Judicial Independence and Judicial Place of Residence

A Tale of Two (or more) Cities?


  • John P. McEvoy University of New Brunswick
  • John C. Kleefeld University of New Brunswick


Judicial independence is an “unwritten constitutional principle” of democratic constitutional governance and the rule of law. At its most basic, judges must be independent and impartial in their adjudicative functions—an individual dimension of independence. More broadly, the Supreme Court of Canada has declared that judicial independence also recognizes the dimension of institutional independence from the executive and legislative branches of government. One aspect of that is “place of residence” of a superior court judge, in which case a distinction must be made between initial appointment and subsequent transfer from one judicial district to another. While appointment to a particular judicial district is the prerogative of the executive, transfer to another district is fraught with issues of judicial independence, particularly when the executive claims a veto on the transfer of a judge. This article examines judicial independence in the context of “place of residence” through the lens of Canadian law, supplemented with international and comparative perspectives. The article concludes that a provincial law requiring executive consent to transfer a judge from one judicial district to another is unconstitutional.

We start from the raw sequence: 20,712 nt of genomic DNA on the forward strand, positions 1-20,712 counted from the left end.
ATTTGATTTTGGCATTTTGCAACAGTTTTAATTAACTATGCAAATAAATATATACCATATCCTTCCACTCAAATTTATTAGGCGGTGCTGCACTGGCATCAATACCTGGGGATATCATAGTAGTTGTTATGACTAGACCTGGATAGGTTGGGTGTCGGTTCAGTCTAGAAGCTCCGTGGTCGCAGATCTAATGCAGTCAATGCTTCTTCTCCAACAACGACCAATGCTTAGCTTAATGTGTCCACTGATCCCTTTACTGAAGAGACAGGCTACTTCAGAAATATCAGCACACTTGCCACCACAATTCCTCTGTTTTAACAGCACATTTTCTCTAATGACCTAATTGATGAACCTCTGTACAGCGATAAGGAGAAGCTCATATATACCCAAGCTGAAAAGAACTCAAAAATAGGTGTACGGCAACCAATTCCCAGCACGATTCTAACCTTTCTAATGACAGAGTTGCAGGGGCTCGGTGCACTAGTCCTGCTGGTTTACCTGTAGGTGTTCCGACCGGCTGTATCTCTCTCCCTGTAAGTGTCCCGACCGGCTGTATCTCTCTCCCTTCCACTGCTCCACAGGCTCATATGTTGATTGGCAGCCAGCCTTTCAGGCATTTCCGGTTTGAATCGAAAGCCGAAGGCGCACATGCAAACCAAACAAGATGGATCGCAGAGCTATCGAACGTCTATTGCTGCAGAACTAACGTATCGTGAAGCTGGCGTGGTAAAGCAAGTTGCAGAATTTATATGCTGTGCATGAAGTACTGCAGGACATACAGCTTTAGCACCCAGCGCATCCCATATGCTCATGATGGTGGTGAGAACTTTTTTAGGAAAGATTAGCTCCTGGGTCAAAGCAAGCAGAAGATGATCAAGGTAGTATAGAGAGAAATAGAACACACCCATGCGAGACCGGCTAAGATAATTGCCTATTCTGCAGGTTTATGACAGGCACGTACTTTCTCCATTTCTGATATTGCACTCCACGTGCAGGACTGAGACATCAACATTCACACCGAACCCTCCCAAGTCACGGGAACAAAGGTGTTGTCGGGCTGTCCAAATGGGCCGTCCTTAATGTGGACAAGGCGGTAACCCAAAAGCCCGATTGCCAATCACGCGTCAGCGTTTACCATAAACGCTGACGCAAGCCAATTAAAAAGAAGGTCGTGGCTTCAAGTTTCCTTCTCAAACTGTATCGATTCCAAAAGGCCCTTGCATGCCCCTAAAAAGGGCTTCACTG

judicial independence, judicial residence, legislative branch, executive branch, judicial branch, executive veto, ministerial veto, judicial transfer, judicial reassignment, US, UK, Canada


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